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Statements Commission on Human Rights

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19 March 2002

19 March 2002




Mr. Chairman,

Allow me, at the outset, to congratulate you on your election to this high post and to wish you and other members of the Bureau every success in conducting the important tasks during the present Commission's session.

Slovenia fully aligns itself with the statement given by Spain on behalf of the European Union member and associated states. I shall therefore focus my statement primarily on some issues of particular interest to Slovenia.

Six months have passed since the vicious terrorist attacks of 11 September. These horrific events shocked and shattered us all. They also made us realise how interdependent issues affecting different parts of the globe are. Today’s world is a global one and we all bear responsibility for world issues: we therefore have to strive towards closer international co-operation as vital and necessary for our common good.

This basic understanding resonates in various important areas and I shall touch upon four major ones: the fight against terrorism; the universality of human rights; socio-economic inequality; and international justice.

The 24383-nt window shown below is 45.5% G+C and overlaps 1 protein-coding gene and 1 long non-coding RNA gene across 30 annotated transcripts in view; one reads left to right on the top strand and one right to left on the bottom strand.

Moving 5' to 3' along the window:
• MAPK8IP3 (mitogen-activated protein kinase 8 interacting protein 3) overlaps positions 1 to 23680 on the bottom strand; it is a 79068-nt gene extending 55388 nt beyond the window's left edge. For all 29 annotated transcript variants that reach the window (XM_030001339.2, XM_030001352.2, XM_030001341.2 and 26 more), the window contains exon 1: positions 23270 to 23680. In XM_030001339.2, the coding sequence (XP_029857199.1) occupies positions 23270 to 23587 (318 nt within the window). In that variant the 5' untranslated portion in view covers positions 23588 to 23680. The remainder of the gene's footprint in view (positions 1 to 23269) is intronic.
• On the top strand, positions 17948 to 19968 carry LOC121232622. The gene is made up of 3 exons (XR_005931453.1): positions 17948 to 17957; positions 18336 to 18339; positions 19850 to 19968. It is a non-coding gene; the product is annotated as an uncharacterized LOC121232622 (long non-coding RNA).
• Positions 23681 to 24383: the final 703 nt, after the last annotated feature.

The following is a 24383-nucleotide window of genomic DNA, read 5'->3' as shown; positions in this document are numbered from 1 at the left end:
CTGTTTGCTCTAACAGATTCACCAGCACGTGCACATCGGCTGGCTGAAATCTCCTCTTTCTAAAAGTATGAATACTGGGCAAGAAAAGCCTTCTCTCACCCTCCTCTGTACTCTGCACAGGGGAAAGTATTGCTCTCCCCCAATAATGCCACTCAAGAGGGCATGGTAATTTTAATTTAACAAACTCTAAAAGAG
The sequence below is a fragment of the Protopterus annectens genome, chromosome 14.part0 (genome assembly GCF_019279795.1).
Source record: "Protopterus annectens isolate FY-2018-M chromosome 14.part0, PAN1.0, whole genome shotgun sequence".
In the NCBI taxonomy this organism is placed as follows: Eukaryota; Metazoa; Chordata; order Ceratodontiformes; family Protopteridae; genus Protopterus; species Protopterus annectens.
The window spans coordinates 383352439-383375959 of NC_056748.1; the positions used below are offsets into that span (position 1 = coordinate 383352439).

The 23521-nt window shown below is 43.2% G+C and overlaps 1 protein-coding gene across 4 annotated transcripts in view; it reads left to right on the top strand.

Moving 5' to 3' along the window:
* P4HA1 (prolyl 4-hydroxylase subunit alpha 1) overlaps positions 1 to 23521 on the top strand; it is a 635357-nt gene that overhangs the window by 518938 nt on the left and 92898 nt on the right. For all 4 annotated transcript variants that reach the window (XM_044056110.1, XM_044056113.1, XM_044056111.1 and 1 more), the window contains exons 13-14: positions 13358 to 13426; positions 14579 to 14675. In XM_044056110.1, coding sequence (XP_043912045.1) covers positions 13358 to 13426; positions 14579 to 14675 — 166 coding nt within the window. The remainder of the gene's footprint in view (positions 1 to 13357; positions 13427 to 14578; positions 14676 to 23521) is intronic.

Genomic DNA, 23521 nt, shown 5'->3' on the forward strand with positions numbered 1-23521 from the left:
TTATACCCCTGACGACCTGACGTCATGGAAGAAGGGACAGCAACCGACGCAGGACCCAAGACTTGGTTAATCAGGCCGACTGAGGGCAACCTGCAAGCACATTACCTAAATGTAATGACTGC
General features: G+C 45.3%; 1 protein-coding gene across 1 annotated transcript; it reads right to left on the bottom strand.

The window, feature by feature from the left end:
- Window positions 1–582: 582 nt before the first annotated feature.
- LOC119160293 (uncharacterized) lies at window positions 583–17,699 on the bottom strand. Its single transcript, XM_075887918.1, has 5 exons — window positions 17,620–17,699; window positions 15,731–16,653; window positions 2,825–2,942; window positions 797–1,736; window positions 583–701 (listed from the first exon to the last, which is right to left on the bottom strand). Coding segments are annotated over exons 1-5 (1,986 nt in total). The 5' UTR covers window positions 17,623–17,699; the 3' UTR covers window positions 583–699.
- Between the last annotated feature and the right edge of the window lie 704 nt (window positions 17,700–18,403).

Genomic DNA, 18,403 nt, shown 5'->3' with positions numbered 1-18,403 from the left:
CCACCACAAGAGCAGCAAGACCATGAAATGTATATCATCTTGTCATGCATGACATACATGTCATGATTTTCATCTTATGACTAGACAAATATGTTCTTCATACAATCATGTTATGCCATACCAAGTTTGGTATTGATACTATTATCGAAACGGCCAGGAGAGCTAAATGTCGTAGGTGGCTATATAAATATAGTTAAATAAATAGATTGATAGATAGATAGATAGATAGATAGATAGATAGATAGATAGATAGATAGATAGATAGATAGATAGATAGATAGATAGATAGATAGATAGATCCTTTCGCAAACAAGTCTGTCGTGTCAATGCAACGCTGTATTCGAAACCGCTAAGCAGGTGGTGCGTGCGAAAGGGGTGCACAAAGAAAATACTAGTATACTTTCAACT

There is no justification for terrorism. It directly negates human rights, the inviolability of human life and the human dignity of the victims and of mankind. Slovenia, a member of the anti-terrorist coalition, supports the need to fight terrorism with all available means. The perpetrators of those dreadful attacks must be brought to justice. It is important however to re-emphasise that the fight against terrorism should not be conducted at the expense of existing human rights and fundamental freedoms. Existing standards represent norms, values and achievements developed over the last 50 years in particular and represent the finest reflection of the growth of our shared civilisation. The erosion of these standards would paradoxically make the terrorists triumph by succeeding to encroach upon the liberties and tolerance of our societies. On the contrary: we should retain our open, tolerant and democratic societies. In doing so, special emphasis should be placed on respecting the standards of the fight against discrimination, such as the International Convention on the Elimination of All Forms of Racial Discrimination and the final documents of the World Conference against Racism held in Durban last year.